An editorial in The Southeast Texas Record yesterday raised concerns about professors’ use of actual or threatened legal action against students over allegedly damaging speech. The article, entitled "If You Can’t Teach ‘Em, Sue ‘Em," reviewed several recent examples of this phenomenon. In one case,
At Dartmouth College, English instructor Priya Venkatesan announced plans to sue the students who were so unreceptive to her literary theories of narrative that the result was, as Ms. Venkatesan describes it, a hostile work environment. "My students were very bully-ish, very aggressive, and very disrespectful" she says. "They’d argue with your ideas."
Attorney John Browning, who authored the editorial, noted: "Silly me—I thought that kind of discourse was a part of the whole point of college in the first place."
The editorial also discusses the case of University of Arkansas law professor Richard Peltz, who is suing several of his former law students for defamation for accusing him of racism in the wake of comments he made about affirmative action (for a detailed discussion of Peltz’s case, see Adam’s treatment of the matter here). Regarding Peltz’s case, FIRE co-founder Harvey Silverglate said that he "considers it ‘shocking’ that a professor of constitutional law would sue ‘rather than rely on academic freedom in an effort to explain why his views on affirmative action are not racist.’"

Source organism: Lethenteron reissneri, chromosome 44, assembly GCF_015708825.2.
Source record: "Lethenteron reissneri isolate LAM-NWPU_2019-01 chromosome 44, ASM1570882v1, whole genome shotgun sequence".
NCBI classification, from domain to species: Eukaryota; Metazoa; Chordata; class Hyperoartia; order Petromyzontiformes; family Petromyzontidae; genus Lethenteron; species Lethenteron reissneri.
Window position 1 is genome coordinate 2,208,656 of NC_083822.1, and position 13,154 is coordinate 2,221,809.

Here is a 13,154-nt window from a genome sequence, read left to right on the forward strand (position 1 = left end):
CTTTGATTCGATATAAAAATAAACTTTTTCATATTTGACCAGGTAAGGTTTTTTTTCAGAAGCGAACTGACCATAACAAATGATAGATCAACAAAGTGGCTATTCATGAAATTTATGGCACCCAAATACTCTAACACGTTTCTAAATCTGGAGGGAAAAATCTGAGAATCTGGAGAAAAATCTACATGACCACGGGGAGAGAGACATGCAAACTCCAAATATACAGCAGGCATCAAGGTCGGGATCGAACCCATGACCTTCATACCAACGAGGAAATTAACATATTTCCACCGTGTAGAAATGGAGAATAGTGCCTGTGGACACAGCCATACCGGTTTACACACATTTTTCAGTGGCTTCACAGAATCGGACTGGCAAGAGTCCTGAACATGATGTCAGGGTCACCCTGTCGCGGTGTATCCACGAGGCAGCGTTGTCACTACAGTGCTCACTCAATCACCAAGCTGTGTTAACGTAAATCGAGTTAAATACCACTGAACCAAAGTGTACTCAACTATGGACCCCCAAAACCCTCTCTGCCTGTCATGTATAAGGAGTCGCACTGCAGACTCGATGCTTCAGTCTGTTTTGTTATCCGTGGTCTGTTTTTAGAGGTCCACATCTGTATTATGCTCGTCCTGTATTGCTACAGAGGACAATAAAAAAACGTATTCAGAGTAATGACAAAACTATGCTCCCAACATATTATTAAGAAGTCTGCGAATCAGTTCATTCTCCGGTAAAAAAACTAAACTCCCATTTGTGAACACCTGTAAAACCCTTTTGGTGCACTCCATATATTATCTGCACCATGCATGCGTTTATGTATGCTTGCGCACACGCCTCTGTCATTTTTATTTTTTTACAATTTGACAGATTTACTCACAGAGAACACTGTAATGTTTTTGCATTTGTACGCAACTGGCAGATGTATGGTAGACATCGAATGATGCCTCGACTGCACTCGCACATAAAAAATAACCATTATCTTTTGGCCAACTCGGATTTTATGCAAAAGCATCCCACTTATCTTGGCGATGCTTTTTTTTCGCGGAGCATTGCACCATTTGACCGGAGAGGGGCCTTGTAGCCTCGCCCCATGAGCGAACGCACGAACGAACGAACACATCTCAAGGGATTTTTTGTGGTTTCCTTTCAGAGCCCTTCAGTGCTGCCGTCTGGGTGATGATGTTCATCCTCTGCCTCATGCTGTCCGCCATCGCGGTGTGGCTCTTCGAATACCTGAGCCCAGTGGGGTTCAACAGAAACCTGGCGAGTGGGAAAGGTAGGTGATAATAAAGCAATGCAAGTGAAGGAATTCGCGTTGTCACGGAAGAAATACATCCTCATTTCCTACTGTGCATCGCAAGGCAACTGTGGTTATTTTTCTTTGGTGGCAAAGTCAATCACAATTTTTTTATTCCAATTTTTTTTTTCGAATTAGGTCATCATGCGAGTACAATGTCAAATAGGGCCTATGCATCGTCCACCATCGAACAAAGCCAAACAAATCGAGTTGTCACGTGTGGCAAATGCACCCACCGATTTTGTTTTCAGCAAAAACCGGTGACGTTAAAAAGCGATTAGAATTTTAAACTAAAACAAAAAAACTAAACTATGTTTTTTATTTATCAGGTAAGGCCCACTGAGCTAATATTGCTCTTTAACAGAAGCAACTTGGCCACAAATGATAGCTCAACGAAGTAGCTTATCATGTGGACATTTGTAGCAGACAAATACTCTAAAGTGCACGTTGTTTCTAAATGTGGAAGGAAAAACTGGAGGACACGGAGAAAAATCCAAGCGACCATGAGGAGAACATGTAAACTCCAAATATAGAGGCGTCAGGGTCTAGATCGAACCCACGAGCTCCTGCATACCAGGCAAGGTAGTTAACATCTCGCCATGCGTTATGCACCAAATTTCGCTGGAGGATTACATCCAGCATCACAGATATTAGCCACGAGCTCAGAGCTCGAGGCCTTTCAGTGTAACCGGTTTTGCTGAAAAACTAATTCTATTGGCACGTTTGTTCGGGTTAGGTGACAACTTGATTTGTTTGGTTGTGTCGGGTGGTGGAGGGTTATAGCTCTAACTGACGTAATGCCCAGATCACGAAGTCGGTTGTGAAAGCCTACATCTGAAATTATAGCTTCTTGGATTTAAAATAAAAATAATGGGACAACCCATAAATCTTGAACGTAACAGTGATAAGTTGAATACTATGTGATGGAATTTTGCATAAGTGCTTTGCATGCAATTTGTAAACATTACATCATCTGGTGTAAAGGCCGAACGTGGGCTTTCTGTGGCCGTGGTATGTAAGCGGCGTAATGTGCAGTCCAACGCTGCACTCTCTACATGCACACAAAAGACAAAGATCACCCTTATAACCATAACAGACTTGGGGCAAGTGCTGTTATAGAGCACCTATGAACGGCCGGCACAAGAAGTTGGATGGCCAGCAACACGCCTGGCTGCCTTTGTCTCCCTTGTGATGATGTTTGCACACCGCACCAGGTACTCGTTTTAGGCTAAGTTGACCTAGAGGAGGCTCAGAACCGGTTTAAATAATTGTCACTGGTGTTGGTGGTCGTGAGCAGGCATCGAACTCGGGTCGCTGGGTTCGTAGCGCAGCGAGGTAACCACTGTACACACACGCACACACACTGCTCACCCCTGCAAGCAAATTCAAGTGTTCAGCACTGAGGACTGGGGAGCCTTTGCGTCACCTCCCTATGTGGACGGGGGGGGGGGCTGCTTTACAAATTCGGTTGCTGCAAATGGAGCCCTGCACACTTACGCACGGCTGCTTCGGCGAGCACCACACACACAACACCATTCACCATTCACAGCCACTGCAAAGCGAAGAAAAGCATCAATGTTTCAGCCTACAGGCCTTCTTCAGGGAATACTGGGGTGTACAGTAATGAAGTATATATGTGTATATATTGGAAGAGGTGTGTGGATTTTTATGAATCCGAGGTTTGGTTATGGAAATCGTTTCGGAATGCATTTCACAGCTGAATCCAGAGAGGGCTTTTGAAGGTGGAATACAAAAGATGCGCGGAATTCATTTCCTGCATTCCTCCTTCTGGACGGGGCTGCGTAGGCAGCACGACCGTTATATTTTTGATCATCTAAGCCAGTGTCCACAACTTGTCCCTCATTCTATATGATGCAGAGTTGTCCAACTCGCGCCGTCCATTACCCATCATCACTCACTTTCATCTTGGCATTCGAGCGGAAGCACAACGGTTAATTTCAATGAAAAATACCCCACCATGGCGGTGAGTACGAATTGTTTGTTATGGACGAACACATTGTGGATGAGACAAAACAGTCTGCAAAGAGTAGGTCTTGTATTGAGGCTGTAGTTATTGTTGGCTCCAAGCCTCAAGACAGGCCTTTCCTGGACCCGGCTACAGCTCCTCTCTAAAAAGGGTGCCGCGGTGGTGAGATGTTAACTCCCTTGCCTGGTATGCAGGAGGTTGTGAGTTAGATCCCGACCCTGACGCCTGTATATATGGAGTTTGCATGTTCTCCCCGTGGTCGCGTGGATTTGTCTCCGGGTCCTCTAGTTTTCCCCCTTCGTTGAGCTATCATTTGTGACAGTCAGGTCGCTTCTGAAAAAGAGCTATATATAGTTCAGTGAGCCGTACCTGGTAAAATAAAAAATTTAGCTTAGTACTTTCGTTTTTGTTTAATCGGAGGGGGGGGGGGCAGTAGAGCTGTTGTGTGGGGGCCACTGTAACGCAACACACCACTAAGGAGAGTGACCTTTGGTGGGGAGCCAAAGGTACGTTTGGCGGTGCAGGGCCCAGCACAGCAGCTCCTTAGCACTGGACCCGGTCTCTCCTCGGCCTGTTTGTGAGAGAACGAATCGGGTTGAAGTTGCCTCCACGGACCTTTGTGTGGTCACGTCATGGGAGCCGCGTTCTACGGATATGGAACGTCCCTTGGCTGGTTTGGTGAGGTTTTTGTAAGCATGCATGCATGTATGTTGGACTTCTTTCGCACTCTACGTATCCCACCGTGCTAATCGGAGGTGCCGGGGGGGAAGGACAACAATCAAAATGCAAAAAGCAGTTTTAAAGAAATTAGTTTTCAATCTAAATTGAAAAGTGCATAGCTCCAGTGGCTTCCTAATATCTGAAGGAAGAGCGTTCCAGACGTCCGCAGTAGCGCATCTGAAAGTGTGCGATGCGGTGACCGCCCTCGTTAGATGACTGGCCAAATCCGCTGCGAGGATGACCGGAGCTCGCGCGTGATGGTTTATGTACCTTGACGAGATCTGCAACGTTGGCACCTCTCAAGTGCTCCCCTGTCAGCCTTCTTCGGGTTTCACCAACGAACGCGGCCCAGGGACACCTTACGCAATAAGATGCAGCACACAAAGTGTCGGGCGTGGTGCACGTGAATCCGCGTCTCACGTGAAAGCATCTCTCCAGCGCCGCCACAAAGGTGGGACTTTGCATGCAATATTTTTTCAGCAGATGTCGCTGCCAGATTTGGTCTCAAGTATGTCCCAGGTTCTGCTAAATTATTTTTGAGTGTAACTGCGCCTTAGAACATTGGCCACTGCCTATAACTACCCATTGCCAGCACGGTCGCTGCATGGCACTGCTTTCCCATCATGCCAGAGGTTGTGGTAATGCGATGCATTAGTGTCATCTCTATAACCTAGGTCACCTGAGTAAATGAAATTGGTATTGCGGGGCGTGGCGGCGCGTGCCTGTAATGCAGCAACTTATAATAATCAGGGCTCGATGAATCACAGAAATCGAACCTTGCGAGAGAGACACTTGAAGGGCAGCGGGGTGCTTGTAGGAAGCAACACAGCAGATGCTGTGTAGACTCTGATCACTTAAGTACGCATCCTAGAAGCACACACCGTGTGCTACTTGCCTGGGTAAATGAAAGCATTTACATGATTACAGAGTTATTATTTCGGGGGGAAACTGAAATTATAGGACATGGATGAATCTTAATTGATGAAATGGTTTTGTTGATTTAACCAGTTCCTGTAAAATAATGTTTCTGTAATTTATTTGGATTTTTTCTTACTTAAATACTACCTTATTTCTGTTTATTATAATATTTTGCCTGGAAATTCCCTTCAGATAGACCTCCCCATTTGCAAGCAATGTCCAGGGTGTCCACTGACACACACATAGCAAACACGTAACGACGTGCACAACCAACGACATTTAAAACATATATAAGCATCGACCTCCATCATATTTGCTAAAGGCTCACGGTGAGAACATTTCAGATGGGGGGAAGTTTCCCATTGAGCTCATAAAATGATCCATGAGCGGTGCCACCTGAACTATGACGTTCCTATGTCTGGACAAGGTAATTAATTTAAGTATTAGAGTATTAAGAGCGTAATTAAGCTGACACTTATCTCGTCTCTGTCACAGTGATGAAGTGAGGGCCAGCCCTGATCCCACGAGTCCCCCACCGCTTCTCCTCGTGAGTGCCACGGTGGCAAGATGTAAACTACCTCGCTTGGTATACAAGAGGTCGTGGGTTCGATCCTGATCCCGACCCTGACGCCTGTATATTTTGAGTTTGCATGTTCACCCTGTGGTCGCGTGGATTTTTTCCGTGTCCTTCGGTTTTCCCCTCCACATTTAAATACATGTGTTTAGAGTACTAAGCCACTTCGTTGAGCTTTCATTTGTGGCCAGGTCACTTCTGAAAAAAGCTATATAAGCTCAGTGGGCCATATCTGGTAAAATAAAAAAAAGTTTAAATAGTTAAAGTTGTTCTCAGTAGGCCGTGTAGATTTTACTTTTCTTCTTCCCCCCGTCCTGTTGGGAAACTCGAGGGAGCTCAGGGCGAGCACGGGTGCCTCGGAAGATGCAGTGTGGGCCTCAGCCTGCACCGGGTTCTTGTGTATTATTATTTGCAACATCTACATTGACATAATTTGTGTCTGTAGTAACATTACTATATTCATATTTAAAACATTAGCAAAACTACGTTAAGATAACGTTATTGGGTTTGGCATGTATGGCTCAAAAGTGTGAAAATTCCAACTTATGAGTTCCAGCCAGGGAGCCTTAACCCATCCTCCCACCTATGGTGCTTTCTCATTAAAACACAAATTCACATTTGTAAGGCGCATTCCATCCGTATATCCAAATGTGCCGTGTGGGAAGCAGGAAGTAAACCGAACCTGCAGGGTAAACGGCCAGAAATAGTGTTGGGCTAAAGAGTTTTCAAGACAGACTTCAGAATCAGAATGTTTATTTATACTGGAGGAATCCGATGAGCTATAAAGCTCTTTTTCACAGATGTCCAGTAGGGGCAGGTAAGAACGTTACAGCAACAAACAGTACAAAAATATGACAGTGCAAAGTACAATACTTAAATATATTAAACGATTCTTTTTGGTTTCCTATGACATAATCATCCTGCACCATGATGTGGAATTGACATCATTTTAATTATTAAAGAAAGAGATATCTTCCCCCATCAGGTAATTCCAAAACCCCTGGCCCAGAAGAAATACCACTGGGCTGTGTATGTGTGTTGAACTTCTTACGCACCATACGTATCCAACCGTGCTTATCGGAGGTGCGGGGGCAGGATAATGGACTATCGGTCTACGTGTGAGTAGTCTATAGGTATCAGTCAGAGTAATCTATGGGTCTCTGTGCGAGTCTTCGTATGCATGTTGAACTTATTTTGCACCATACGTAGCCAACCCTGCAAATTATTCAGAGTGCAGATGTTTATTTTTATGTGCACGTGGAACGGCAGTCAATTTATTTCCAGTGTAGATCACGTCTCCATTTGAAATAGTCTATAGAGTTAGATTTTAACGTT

For his part, Browning believes that the prevalence of speech codes on college campuses has created the environment in which these types of lawsuits can flourish. He concludes:
With the advent of "speech codes" prohibiting offensive speech about race, religion, and sex—codes that are in effect at an estimated 90 percent of American colleges and universities—free speech has actually been restricted in higher education…should we really be surprised when, in order to protect their rights under the First Amendment, individuals turn to the Seventh Amendment?